How Technology Can Transform Classrooms

EDTECH CHALLENGE | by Jesse M. Langley

Getting technology integrated into classrooms is an extremely important move toward giving students the tools they need to succeed. But just getting new technologies into old classrooms isn’t enough. Reaching the true potential of technology’s transformational ability requires changing how we view technology.

Introducing tablet computers and an online component to classrooms isn’t just a way to support and reinforce other classroom activities and lectures. These tools can radically transform the education experience and improve education outcomes. They should also change the way we think about what education is and where it can happen.

The trend toward online learning may reflect the fact that education is evolving in a good way. And a positive education evolution shouldn’t be confined to the post-secondary sphere of the education space.

Why It Matters

There has been a bit of a tendency toward viewing online education and traditional education as a binary—mutually exclusive and competing with each other. But integrating online learning into traditional classrooms makes a lot of sense for several reasons.  The first thing to examine is effectiveness. Ultimately, if online learning doesn’t result in effective knowledge acquisition and good education outcomes there’s no reason to consider it.

In the U.S. Department of Education’s “Evaluation of Evidence-Based Practices in Online Learning: A Meta-Analysis and Review of Online Learning Studies,” one of the key findings is that “on average, students in online learning conditions performed modestly better than those receiving face-to-face instruction.”

Does Implementation Process Affect Education Outcomes?

If students perform better when an online learning component is added to the education equation, it seems odd that we’re not pushing harder for it. And it’s not as if achieving better education outcomes depend on how the online component is integrated either. The Department of Education also concluded “most of the variations in the way in which different studies implemented online learning did not affect student outcomes significantly.”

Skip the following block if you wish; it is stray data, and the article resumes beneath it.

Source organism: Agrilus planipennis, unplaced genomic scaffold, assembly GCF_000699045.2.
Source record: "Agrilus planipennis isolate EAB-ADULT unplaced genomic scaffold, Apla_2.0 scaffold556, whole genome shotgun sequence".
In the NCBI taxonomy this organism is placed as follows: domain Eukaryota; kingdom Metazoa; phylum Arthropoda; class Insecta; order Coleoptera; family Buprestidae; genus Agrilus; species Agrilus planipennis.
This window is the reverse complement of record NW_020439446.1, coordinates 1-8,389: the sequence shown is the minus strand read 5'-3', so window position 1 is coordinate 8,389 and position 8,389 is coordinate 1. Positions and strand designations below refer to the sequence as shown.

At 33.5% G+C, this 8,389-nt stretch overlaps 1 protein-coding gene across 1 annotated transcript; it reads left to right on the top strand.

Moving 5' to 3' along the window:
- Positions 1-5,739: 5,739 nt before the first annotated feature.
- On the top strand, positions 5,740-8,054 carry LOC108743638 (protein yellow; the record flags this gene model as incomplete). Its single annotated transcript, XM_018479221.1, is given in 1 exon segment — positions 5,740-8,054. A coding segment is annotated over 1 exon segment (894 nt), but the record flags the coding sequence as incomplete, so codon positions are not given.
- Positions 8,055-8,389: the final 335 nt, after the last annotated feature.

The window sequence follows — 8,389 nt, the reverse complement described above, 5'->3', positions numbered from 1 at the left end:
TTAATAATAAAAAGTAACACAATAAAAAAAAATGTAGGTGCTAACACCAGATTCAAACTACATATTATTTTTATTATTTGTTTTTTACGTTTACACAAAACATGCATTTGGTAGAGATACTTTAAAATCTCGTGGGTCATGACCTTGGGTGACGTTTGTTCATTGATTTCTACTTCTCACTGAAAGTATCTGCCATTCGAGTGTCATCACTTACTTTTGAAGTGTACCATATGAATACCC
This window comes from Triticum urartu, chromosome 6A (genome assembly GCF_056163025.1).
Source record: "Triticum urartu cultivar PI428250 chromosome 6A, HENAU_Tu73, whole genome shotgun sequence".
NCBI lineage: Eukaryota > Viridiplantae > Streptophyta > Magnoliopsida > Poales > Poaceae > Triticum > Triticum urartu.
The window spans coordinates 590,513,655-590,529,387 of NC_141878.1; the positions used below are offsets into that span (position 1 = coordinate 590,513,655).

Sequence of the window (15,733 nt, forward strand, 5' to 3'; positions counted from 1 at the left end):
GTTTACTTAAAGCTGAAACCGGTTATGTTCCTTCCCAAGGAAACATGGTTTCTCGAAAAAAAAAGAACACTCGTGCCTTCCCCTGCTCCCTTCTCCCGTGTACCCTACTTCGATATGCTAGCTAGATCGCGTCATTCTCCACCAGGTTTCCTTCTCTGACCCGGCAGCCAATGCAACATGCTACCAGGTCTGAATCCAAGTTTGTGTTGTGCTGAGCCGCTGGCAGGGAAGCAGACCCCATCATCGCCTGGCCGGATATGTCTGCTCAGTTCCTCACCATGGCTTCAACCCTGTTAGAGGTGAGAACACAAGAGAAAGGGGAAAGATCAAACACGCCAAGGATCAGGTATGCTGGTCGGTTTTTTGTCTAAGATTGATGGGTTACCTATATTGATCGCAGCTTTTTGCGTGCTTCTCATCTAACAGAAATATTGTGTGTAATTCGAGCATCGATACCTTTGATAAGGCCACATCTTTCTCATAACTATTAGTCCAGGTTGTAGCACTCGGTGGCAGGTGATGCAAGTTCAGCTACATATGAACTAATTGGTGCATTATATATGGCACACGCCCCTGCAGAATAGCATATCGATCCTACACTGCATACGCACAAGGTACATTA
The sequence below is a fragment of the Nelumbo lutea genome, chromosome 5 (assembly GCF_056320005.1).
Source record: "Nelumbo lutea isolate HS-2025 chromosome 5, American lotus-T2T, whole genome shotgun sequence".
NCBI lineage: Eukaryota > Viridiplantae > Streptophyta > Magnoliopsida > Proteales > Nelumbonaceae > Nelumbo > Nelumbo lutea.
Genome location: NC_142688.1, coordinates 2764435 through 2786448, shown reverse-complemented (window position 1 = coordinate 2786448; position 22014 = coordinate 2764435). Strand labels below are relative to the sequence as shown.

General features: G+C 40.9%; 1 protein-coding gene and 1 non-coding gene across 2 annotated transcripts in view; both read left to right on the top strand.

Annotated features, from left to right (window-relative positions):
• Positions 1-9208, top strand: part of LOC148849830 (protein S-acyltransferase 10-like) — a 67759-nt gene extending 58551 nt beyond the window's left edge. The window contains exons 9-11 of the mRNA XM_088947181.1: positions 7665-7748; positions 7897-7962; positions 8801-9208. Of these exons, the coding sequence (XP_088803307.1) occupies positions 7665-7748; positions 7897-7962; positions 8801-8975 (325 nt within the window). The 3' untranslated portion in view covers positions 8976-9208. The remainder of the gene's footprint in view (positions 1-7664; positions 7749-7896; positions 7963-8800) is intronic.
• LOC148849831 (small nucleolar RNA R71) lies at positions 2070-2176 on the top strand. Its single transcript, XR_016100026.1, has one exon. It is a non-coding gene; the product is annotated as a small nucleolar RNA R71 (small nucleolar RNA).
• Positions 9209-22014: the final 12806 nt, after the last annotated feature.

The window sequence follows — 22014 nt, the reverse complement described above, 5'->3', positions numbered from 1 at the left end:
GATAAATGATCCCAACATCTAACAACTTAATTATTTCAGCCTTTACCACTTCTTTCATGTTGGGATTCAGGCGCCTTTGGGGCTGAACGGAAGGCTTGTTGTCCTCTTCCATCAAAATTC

So not only does online learning offer better outcomes, the implementation process that’s used isn’t a significant factor in that success.

What Online Learning Offers

It may be worthwhile to dig into exactly why online learning produces better outcomes.  One of the universal attributes of an online environment as it relates to student learning seems to revolve around engagement. It’s virtually impossible for a student to engage with educational material in a dynamic online process and remain a passive observer.  The nature of the online model requires participation in the process. So, students immediately have the possibility of remaining a passive uninterested observer taken away from the education equation. That in itself shouldn’t be underestimated as a major factor in better outcomes.

Another factor builds on student participation. Students experience a certain amount of autonomy and self-direction which can be as liberating as it is helpful. The end goal may be a specific piece of knowledge. But students are given multiple paths that all eventually lead to gaining that knowledge. One student may rely heavily on watching interviews with experts on a specific topic as one route to knowledge. Another student may engage with the topic through an interactive on-screen, game-like scenario.

Regardless of which method of engagement is followed, it leads to knowledge acquisition. And students can reinforce what they’ve learned with question and answer segments and advanced tutorials. That cements the information and also provides nuance and the tools needed for critical thinking and connecting the dots between information points. Integrating this technological capacity into every classroom won’t just affect learning outcomes, either. It will go a long way toward giving more students the tools they need to succeed—and transform education in the process.


Jesse M. Langley is a contributor for EdTech Digest covering challenges educators face integrating technology into education and solutions that make sense. Write to:

  • livepaths


    Computers and tablets are only assistants and a good teacher’s will always be needed.
    However social networks such as facebook and YouTube as well as great resources including Wikipedia and Wolfram-Alpha are here to stay so that educators must use them in the teaching process.

    Many academics are posting great educational videos and materials online. The only problem is to sort the good ones from the rest and present them in an organized manner.

    This effort is being done by: which presents the best educational videos available on YouTube in an organized, easy to find way to watch and learn.

    They are classified and tagged in a way that enables people to find these materials more easily and efficiently and not waste time browsing through pages of irrelevant search results.

    The website also enhances the experience using other means such as recommending related videos, Wikipedia content and so on. There’s also a Spanish version called

    This is a project that YouTube should embrace itself, with curated content from academics and maybe using a different URL (Youtubersity?) so it won’t be blocked by schools.

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